A village in New South Wales isn’t letting any natural disaster—or series of disasters—put a damper on their championship dog competition. Rappville is located in the northern area of New South Wales, Australia, and with a population of 169 in 2016, it’s a tiny town with a lot of resilience.

COVID-19 restrictions remained in place as new cases surged. However, that didn’t stop the village from hosting the NSW Working Cattle Dog Trial Championships earlier this month. The best working dogs came from around the state for a chance to showcase their skills. Hundreds of spectators even came out!

@2021NSWCattleDogTrialChampionship/Facebook

“We got some sponsorship for this event from Resilience NSW and can I tell you resilience is what we do,” said Jane McLennan, Rappville Sporting Facilities Committee member.

Rappville was ravaged by drought, brush fires, and then two floods in the last year. Of course, then came COVID. They had big plans for the competition, but one by one, they had to cancel as the pandemic took over. Despite all of the setbacks, they were determined to hold the dog trials.

It Took A Community To Make It Happen

The competition spanned three days. It was the first major event they were able to hold since brush fires decimated the cattle fields in 2019.

“We’ve had lots of volunteers from families associated with facilities committee rebuilding the cattle yards so we could hold this event,” said McLennan. “They’ve spent one day a weekend for about six weekends just doing it, we’ve had some incredible support.

McLennan said she could hardly express how proud she is of the local families for coming together to help make it possible.

@RobertMustow/Facebook

Considering the circumstances, victory was a little sweeter than normal for this year’s Open champion. The title went to Panda, a Border Collie and Australian Kelpie mix and handler Dick Chapman.

The Working Dogs Championship Highlights Just How Incredible These Pups Are

Men can’t do what these dogs do; you can’t employ people to do the magnificent things that these dogs do and handle well…” said Joe Leven, handler of Novice titleholder Max.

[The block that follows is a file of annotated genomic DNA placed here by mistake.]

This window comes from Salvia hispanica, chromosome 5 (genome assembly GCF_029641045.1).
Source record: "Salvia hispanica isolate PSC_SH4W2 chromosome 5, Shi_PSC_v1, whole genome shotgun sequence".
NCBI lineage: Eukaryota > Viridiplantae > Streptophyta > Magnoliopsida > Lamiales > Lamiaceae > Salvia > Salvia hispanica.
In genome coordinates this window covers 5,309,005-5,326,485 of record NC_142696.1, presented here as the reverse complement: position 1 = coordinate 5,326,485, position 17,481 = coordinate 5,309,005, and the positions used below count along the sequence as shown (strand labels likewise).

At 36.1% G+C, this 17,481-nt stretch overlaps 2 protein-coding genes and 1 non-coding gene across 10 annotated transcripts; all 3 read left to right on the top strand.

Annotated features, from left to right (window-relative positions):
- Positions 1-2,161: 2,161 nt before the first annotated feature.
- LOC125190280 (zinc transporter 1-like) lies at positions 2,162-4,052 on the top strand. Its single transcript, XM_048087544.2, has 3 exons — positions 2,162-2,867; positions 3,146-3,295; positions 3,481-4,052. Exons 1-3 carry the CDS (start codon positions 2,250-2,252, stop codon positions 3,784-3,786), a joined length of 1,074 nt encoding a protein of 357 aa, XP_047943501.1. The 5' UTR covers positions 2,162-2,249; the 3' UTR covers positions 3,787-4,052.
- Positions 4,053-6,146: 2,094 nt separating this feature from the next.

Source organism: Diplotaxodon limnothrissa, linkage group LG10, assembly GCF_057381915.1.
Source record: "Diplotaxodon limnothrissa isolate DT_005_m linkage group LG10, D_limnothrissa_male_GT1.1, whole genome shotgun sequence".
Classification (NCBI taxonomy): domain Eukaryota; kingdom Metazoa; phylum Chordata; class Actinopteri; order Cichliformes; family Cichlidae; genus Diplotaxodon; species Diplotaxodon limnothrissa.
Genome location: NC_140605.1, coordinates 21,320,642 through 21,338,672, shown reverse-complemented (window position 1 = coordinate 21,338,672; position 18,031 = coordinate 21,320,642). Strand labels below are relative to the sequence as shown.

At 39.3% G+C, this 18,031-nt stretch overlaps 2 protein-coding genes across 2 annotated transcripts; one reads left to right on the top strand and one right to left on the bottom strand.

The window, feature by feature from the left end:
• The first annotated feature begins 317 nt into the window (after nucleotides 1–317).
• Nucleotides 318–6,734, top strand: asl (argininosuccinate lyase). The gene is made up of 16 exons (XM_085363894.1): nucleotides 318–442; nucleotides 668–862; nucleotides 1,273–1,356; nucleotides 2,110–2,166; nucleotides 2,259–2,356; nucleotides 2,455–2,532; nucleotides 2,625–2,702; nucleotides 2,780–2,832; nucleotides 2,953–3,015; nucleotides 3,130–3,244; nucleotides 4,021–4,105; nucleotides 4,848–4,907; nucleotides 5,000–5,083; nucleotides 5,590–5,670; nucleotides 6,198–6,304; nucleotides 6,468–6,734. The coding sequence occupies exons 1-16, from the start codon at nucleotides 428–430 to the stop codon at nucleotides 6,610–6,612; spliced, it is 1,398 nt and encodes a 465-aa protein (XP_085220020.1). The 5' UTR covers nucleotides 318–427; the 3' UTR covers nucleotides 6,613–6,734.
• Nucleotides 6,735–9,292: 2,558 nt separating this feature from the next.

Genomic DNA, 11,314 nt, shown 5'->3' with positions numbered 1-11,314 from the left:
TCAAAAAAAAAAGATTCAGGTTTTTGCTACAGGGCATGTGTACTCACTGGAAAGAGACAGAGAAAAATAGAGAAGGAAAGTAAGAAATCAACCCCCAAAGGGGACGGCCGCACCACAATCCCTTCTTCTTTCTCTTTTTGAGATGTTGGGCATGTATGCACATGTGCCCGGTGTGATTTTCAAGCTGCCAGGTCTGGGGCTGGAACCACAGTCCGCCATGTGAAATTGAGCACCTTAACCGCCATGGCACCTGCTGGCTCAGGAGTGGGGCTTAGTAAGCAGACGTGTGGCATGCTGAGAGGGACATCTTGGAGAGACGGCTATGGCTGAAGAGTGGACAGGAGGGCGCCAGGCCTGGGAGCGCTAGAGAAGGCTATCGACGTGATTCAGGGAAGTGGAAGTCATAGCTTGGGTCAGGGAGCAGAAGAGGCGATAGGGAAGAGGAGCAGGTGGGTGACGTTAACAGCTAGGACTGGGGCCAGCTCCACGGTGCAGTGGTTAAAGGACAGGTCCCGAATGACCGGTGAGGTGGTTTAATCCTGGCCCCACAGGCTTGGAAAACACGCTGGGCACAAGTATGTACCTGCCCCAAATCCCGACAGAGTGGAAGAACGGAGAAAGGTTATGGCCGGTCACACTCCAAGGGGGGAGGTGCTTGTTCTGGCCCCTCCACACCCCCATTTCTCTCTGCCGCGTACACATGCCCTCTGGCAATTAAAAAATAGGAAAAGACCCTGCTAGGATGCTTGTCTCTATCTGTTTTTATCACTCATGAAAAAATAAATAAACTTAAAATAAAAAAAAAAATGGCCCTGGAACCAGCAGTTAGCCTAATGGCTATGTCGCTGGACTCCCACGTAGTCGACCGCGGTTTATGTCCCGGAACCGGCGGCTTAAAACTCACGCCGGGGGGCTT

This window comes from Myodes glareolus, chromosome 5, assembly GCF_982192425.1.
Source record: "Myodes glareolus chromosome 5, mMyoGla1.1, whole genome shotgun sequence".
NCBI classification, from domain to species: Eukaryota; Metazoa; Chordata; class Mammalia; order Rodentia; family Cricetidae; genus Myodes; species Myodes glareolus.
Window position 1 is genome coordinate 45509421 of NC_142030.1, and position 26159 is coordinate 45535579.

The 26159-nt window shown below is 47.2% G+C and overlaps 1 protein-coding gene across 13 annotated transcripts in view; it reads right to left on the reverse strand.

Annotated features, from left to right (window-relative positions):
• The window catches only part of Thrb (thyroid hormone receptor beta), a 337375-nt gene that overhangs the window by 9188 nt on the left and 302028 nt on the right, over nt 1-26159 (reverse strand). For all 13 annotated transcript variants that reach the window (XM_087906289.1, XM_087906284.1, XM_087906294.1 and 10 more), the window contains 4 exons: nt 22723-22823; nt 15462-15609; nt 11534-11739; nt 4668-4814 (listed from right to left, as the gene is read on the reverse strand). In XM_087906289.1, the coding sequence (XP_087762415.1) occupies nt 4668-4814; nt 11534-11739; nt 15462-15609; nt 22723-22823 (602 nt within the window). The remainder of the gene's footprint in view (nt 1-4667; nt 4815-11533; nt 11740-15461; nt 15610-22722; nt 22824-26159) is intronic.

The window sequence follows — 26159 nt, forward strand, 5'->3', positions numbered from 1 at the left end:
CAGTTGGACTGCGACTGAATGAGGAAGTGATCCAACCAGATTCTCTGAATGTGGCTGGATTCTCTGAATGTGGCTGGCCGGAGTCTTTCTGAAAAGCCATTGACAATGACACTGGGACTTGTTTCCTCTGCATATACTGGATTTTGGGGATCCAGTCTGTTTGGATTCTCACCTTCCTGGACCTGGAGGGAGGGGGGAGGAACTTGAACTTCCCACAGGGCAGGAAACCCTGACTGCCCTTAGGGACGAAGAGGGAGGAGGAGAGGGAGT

If you’re wondering what a working dog could cost, Leven said Max could go for $10,000 to $15,000 – or about $7,400 -$11,000 USD. Of course, Max isn’t for sale.

“He’s a good work dog but he’s also a really good mate,” said Leven.

@2021NSWCattleDogTrialChampionship/Facebook

Working Dogs Have Been A Vital Part Of Australia For Generations

In 2019, it was estimated that Australia was home to more than 270,000 working dogs. They’ve been critical to running farms – guarding stock, guarding properties, and herding – in Australia for centuries. According to ABC, working dogs first arrived in Australia in colonial times. It wasn’t until 1832 when local cattle farmer Thomas Hall set out to breed dogs that would be ideal for the environment. He bred some of his family’s Drover’s Curs with dingoes, and the Hall’s Heeler was born. Over the years, other breeds have developed and gained popularity across the world.

@2021NSWCattleDogTrialChampionship/Facebook

The success of working dogs lies in the relationship of each dog and their handler. These dedicated dogs truly enjoy their work and the purpose it gives them. Their happiness, and often the happiness of their family, go hand in hand, making them less of work pals and more of important family members.

h/t: @abc.net.au
Featured Photo: @2021NSWCattleDogTrialChampionship/Facebook

The post Cattle Dog Championship Goes On Despite Series Of Disasters appeared first on iHeartDogs.com.

Website hosted and managed by: West Michigan Technology and Design Solutions - Websites - Managed IT - Virtual CIO - WMTDS.com

Contact K-9 Specialist




Contact K-9 Specialist